Second Death

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The second death is an eschatological concept in Judaism and Christianity related to punishment after a first, natural, death.


Although the term is not found in the Hebrew Bible
Hebrew Bible
The Hebrew Bible is a term used by biblical scholars outside of Judaism to refer to the Tanakh , a canonical collection of Jewish texts, and the common textual antecedent of the several canonical editions of the Christian Old Testament...

, Sysling in his study (1996) of Teḥiyyat ha-metim (Hebrew; "resurrection of the dead
Resurrection of the dead
Resurrection of the Dead is a belief found in a number of eschatologies, most commonly in Christian, Islamic, Jewish and Zoroastrian. In general, the phrase refers to a specific event in the future; multiple prophesies in the histories of these religions assert that the dead will be brought back to...

") in the Palestinian Targums identifies a consistent usage of the term "second death" in texts of the Second Temple
Second Temple
The Jewish Second Temple was an important shrine which stood on the Temple Mount in Jerusalem between 516 BCE and 70 CE. It replaced the First Temple which was destroyed in 586 BCE, when the Jewish nation was exiled to Babylon...

 period and early Rabbinical writings. In most cases this "second death" is identical with the judgment, following resurrection, in Gehinnom at the Last Day.

Targum Deuteronomy

In Targum Neofiti (Neof.) and the fragments (FTP and FTV) the "second death" is the death the wicked die.

Targum Isaiah

Targum Isaiah has three occurrences. The first is 22:14 where the Aramaic paraphrases the Hebrew as: “This sin will not be forgiven you until you die the second death.”
The final two examples are from Targum Isaiah 65 which sets the scene for an apocalyptic final battle. Targum Isaiah 65:6 paraphrases the Hebrew in line with the interpretation of the penultimate verse of the Hebrew Isaiah found in the Gospel of Mark where "their worms does not die" is equated with Gehinnom. Here both Targum Isaiah and Gospel of Mark supply the term "Gehinnom", where Hebrew Isaiah simply concludes with the heaps of corpses following the last battle
Last Battle
Last Battle may refer to:* The Last Battle, a 1956 novel by C. S. Lewis* The Last Battle, a 1966 book about the Battle of Berlin by Cornelius Ryan.* Last Battle, a 1989 Sega video game...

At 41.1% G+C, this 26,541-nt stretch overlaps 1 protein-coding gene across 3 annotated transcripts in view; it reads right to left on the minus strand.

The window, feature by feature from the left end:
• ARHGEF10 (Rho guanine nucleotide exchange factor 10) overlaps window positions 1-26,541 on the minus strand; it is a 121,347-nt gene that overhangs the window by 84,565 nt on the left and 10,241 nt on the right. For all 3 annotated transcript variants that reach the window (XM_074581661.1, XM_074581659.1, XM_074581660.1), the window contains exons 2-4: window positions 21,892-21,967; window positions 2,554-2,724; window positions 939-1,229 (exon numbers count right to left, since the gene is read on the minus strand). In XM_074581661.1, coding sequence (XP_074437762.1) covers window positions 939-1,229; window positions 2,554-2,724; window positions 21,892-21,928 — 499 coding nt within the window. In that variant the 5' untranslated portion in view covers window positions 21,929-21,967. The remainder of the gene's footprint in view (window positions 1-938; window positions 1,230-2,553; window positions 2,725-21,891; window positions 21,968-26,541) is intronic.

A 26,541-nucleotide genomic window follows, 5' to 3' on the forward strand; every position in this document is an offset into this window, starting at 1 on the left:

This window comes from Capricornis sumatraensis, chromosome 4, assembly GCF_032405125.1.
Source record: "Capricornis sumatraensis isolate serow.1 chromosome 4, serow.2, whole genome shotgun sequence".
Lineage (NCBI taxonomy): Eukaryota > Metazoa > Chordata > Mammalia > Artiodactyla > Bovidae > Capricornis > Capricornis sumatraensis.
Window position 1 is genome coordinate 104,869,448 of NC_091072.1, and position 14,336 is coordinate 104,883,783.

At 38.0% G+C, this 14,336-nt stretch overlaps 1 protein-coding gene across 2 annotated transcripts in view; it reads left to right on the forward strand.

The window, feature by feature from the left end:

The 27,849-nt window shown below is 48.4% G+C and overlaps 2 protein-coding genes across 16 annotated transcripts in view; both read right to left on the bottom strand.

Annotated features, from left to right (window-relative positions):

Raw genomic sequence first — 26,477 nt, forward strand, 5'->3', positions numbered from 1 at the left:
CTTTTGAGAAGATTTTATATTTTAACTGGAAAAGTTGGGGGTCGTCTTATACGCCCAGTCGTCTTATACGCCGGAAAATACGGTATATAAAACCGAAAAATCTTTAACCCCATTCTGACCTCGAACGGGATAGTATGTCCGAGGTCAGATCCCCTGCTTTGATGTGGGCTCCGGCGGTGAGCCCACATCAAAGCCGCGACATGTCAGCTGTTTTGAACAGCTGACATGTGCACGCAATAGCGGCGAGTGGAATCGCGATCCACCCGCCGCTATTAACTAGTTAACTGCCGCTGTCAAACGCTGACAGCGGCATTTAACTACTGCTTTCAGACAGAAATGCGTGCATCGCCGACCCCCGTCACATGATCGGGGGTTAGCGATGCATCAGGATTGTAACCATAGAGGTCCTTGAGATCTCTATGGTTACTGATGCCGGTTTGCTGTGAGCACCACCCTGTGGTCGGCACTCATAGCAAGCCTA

where "their worms do not die" making no further eschatological extension into resurrection and judgment.

Targum Jeremiah

Targum Jeremiah 51:17 has the Aramaic "they shall die the second death and not live in the world to come" which appears to depart from the other Targum uses in not being explicit that the second death is after resurrection, but may instad be an exclusion from resurrection.

Targum Psalms

The majority reading of Targum Psalm 49:11 has the Aramaic translation "For the wise see that the evildoers are judged in Gehinnom". However several manuscripts, including Paris No.10, Montefiore No.7, and Targum of Salomos 113 have the variant Aramaic translation "He sees men wise in wickedness, who die a second death, and are judged in Gehinnom."

Rabbinic Interpretations

Rabbi David Qimhi (Toulouse, c.1160-Narbonne, 1235) considered the phrase to mean "the death of the soul in the world".


The main occurrence of the term "second death" in Christianity are the series of uses in Revelation, 2:11, 20:6, 20:14 and 21:8. There are different interpretations as to the meaning of the term "second death"

Different views

The majority of Christians who believe in the immortality of the soul regard the second death to mean eternal suffering or torment in a place called the Lake of Fire
Lake of Fire
A lake of fire appears, in both ancient Egyptian and Christian religion, as a place of after-death punishment of the wicked. The phrase is used in four verses of the Book of Revelation. The image was also used by the Early Christian Hippolytus of Rome in about the year 200 and has continued to be...

, though a minority of Christians who believe in the immortality of the soul teach universal salvation. Mortalists, including many Anglicans, some Lutherans, all Seventh Day Adventists, and others, oppose the idea of eternal suffering but believe that the Second death is an actual second death, meaning that the soul perishes and will be annihilated
Annihilationism is a Christian belief that apart from salvation the death of human beings results in their total destruction rather than their everlasting torment. It is directly related to the doctrine of conditional immortality, the idea that a human soul is not immortal unless it is given...

 after the final judgment.